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► Full Reference: N. Cayrol, "Procedural Principles in Compliance Law", in M.-A. Frison-Roche (ed.), Compliance Jurisdictionalisation, Journal of Regulation & Compliance (JoRC) and Bruylant, coll. "Compliance & Regulation", to be published.
📘read a general presentation of the book, Compliance Jurisdictionalisation, in which this article is published
► Summary of the article (done by the Journal of Regulation & Compliance): We could be satisfied with examining the reception of the principles of general Procedural Law in compliance litigation and the distortion that compliance techniques justify in procedural mechanisms. But the innovation that constitutes this emerging branch of law that is Compliance Law justifies going to more fundamental.
From this perspective, the pertinent question is the very legitimacy of procedural principles in this branch of law, in that Procedural Law is built on the notion of “Litigation” while Compliance Law deals with situation so enormous, concerning for example the fate of the planet, that this notion of litigation appears inadequate, and consequently the procedural law would be too limited in compliance matters.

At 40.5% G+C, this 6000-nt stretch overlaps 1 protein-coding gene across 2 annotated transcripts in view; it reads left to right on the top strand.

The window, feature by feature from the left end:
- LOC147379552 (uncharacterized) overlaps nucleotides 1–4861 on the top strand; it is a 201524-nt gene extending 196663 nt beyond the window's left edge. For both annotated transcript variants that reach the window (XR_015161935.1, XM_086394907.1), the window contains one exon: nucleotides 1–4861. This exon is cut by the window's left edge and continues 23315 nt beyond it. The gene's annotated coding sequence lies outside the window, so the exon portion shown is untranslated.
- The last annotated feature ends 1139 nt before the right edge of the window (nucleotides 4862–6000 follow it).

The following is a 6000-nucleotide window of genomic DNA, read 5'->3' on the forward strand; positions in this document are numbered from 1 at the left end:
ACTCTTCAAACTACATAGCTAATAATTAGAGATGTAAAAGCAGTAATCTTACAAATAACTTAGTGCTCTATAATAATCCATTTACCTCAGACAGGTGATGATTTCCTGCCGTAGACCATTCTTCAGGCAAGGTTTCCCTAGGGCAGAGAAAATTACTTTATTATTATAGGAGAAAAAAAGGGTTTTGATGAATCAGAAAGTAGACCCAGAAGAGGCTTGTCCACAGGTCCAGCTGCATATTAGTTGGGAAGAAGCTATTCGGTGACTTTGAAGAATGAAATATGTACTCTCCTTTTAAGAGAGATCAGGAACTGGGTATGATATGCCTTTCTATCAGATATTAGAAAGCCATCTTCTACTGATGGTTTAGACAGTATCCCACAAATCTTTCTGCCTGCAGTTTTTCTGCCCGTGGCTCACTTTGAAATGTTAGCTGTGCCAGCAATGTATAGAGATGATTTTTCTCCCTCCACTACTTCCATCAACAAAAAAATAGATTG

If, however, this perspective is maintained of Compliance Law facing, in an almost warlike perspective, the greatest current challenges, general Procedural Law needs to be redesigned, in its very definition. Indeed, compliance trials call into question the future of systems and it is as such that they hold the entities, for instance the enterprises, that are at the heart of these systems. It is in this that liability trials are more “accountability” trials, allowing the judge to demand actions for the future, trials by which commitments are made and the “intentions” of the persons involved are challenged and required.
🦉This article is available in full text to those registered for Professor Marie-Anne Frison-Roche's courses